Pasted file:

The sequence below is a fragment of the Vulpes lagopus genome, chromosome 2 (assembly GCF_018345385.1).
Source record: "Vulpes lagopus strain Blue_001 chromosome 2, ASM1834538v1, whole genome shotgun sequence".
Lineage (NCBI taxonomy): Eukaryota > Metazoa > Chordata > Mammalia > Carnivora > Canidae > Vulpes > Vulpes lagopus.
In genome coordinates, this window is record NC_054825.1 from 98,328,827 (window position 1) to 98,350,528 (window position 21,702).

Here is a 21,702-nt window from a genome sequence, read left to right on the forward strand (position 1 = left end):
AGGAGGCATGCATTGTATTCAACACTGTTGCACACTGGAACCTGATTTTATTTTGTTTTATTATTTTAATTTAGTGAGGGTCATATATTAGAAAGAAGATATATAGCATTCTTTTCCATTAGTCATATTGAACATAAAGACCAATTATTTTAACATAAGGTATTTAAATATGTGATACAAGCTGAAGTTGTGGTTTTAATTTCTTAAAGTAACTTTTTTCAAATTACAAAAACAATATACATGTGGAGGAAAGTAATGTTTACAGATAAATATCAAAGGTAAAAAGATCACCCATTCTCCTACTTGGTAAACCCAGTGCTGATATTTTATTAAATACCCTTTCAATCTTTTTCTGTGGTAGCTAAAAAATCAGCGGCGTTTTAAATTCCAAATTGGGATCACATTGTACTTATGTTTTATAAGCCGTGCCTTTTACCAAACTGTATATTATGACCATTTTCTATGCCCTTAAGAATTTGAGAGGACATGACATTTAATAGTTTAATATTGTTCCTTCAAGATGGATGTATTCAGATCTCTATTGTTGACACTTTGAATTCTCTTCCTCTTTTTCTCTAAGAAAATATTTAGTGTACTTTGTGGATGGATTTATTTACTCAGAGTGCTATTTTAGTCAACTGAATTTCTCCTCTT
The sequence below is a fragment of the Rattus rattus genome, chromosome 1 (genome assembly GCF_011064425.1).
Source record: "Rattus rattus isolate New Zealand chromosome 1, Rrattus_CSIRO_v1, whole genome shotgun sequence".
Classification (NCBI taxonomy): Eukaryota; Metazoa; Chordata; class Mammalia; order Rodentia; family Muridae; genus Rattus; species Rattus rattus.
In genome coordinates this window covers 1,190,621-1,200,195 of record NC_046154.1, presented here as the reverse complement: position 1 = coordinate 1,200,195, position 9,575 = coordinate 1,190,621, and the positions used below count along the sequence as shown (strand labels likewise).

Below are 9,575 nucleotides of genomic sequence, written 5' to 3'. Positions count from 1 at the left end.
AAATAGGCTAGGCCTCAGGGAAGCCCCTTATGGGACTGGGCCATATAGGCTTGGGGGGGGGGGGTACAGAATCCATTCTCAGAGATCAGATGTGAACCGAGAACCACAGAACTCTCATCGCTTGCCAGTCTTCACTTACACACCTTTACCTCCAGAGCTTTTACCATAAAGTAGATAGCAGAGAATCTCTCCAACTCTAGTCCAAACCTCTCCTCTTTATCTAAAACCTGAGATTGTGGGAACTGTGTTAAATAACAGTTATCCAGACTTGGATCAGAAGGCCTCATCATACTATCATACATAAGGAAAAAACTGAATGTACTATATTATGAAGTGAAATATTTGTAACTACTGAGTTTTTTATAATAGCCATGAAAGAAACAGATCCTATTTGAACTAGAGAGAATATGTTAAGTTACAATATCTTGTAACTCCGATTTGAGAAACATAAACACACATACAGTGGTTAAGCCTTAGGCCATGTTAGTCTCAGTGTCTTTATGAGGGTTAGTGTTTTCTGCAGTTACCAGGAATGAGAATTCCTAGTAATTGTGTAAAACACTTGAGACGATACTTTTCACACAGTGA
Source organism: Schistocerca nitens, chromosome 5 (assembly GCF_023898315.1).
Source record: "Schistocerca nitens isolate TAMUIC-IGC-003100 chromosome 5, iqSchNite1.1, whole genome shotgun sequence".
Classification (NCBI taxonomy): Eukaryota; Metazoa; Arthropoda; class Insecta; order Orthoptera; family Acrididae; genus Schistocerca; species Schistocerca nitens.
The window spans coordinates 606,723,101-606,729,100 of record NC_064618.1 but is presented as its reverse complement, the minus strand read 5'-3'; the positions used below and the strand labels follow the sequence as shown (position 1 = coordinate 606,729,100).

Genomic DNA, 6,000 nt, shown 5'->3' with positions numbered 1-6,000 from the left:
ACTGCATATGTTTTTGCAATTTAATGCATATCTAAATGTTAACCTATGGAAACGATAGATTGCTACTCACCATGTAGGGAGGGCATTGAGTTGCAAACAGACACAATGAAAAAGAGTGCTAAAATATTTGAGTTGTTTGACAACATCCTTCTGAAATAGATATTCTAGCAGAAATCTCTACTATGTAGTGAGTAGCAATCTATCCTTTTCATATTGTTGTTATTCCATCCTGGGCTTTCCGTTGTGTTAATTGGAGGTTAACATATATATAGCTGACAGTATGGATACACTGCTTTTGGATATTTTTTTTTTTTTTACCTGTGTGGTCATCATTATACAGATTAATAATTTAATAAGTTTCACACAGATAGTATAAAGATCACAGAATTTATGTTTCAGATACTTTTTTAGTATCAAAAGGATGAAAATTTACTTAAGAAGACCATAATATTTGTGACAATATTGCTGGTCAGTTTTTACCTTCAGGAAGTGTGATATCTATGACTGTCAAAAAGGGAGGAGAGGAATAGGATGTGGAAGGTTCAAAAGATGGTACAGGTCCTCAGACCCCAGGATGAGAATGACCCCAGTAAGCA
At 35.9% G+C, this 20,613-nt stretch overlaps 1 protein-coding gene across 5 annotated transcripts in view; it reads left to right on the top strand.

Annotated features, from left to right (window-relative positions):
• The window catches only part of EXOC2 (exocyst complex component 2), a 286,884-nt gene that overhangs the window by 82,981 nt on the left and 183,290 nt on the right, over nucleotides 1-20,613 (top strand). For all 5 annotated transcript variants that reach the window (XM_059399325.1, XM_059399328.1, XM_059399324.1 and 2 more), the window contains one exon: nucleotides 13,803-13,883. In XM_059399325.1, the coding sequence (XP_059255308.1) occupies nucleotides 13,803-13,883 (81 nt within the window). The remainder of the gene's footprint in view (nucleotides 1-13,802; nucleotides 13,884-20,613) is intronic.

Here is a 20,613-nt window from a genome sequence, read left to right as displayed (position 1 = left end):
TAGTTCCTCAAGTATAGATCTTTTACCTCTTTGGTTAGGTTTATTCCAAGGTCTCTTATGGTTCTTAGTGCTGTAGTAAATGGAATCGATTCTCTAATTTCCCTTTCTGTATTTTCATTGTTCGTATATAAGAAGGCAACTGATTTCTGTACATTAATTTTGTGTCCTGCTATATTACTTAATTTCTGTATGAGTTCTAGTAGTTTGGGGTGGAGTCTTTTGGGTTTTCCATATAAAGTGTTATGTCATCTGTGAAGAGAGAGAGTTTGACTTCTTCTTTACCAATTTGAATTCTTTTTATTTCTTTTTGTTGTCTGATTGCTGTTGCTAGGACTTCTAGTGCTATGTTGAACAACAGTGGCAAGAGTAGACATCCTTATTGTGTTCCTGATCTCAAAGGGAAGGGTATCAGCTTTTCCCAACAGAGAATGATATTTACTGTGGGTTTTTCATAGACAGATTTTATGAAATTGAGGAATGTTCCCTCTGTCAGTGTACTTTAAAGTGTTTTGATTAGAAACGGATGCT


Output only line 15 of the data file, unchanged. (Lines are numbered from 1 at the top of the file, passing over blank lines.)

Classification (NCBI taxonomy): Eukaryota; Metazoa; Arthropoda; class Insecta; order Orthoptera; family Acrididae; genus Schistocerca; species Schistocerca nitens.